Tooth damage


Teeth may be damaged by dental decay (caries), trauma, erosion, attrition or lost through gum (periodontal) disease.




Caries and periodontal disease are the most common oral diseases, both occur as a result of the activity of dental bacterial plaque. Plaque is a complex structure containing various microorganisms that forms mainly on teeth and particularly between them, along the gum margin, and in the pits and fissures of teeth. If plaque is not regularly removed the bacteria multiply, and plaque may also calcify, forming calculus (tartar).

Fermentation of sucrose and other sugars by plaque bacteria results in the production of acid causing tooth decalcification resulting in caries.

Accumulation of plaque also causes gingival (gum) inflammation (gingivitis). If conditions are appropriate this may progress to damage the periodontal membrane (chronic periodontitis) and lead to tooth loss. 


Tooth erosion


Tooth erosion is an increasing problem from consumption of carbonated and fruit drinks and occasionally from gastric regurgitation or repeated vomiting (as in bulimia, alcoholism, and reflux). In most cases it results in little more than a loss of normal enamel contour, but in severe cases teeth may be severely damaged.

Tooth wear - Attrition, wearing of the biting surfaces, is usually due to tooth grinding or an abrasive diet. Abrasion, wearing at the margin where the tooth meets the gum, is mainly caused by brushing with a hard brush or abrasive dentifrice. It can lead to exposure of dentine and therefore sensitivity to hot and cold in particular. Desensitising toothpastes are available, but professional dental care will be needed. 




Diet and lifestyle

Sugars, particularly sucrose, are the major dietary causes of caries. Frequency of intake is more important than the amount. Dietary advice should start with recommending appropriate infant feeding and weaning practice. Drinks other than milk and water should not be given in feeding bottles and should be confined to main meals. Children should be introduced to a cup at about 6 months of age and should have ceased using bottles by about 1 year. Weaning foods should be free of or very low in sugars other than those present in fresh milk and raw fruits or vegetables.

For older children and adults, snack foods and drinks especially should be free of sugars. Because of the risk of erosion as well as of caries, frequent consumption of carbonated and cola type drinks should be discouraged. Fruit juices can also cause tooth erosion. Water and milk are the preferred options for children.

The production of saliva may counter plaque acids, and thus chewing sugar-free gum or cheese after meals may be of value. Fresh fruit and vegetables can also confer some protection against oral cancer. However, smoking or chewing tobacco and some other habits may contribute to periodontal disease and oral malignancy.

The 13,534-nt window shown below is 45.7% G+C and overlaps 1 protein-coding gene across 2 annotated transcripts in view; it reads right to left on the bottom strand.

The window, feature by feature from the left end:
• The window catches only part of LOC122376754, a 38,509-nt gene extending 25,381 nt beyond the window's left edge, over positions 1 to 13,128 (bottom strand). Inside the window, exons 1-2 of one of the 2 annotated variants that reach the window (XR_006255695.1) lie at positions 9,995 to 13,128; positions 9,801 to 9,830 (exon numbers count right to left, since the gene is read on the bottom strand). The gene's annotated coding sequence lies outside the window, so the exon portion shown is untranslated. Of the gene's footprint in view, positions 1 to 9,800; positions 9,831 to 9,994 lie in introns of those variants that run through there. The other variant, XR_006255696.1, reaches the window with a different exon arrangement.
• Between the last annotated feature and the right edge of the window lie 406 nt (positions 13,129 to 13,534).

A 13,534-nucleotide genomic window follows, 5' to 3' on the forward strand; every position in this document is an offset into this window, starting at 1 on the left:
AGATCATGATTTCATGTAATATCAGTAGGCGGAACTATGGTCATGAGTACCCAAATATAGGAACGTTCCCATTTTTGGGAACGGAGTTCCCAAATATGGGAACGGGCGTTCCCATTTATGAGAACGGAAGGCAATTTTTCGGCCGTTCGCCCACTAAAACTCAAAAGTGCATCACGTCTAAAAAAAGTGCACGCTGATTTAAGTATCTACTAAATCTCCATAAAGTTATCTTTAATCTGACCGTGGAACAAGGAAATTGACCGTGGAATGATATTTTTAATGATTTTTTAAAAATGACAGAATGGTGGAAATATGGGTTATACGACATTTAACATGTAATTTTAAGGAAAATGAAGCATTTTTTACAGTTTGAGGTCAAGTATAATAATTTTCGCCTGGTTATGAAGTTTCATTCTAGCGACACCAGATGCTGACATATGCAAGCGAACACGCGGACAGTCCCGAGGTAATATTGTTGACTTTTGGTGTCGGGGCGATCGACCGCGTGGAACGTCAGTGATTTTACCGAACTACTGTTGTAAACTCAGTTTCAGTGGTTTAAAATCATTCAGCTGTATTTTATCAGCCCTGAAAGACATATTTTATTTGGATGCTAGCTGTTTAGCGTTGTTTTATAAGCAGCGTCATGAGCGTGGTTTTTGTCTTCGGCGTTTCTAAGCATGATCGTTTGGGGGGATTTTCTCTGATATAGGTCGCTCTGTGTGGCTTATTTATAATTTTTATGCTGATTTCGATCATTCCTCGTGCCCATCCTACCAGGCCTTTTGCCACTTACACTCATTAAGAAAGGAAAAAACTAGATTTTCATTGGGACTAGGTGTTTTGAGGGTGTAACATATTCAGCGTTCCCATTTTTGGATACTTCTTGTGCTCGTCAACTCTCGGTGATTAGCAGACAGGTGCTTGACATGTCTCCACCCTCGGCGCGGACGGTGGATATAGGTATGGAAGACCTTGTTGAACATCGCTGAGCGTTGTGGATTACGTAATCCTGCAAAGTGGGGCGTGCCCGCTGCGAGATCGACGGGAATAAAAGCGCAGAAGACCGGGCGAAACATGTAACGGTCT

Fluorides protect against caries by inhibiting mineral loss, promoting remineralisation of decalcified enamel, and reducing formation of plaque acids. Water fluoridation has consistently been shown to be the most effective, safe, and equitable means of preventing caries and can reduce the prevalence of caries by about half.Children under about 6 years old may swallow toothpaste, so only a pea sized amount of toothpaste should be used and the brushing supervised in order to reduce the risk of fluorosis (excess fluoride in developing teeth).


Fissure sealants

Plastic coatings placed by a dental professional in the pits and fissures of the permanent teeth can help reduce caries.


Oral hygiene

Good oral hygiene can prevent periodontal disease and bad breath (halitosis). The most important means of maintaining oral hygiene is using a toothbrush: many types are available, and most are effective at removing plaque. Electric brushes, particularly the rotary kind, are strongly recommended. Tooth brushing at least twice daily with a small headed, medium hardness brush will also help reduce caries if a fluoride toothpaste is used.

However, tooth brushing removes plaque only from smooth outer dental surfaces. More effective interdental removal requires regular flossing (some flosses also contain fluoride), interdental woodsticks or interdental brushes.


Mouth protection

Soft plastic mouth guards, or occlusal splints, may be needed to prevent damage from trauma, as in sports injuries, or tooth grinding.

Our dentists and hygienist will discuss all aspects of dental health with you if you are concerned about your teeth and gums. Our well stocked shop sells an excellent range of products which you need for the  prevention of dental disease and to maintain oral hygiene.





   Four main ways to maintain oral health


  • Reduce consumption and, especially, frequency of intake of food and drink containing sugar
  • Food and drink containing sugar should be consumed only as part of a meal
  • Snacks and drinks should be free of sugars
  • Avoid frequent consumption of acidic drinks especially fizzy drinks.

Tooth cleaning

  • Brush teeth thoroughly twice daily with a fluoride toothpaste
  • Effective plaque removal is essential to prevent periodontal disease
  • Tooth brushing alone cannot prevent dental decay, but fluoride toothpastes offer major benefits
  • Other aids to plaque removal are a matter for professional advice


  • Consider use of fluoride supplements for children at high risk and living in areas without water fluoridation

Visit a dentist

  • Have a dental examination every six months
  • Children and adults for whom oral disease may be a particular risk to health, such as patients with heart disease, may need more frequent examinations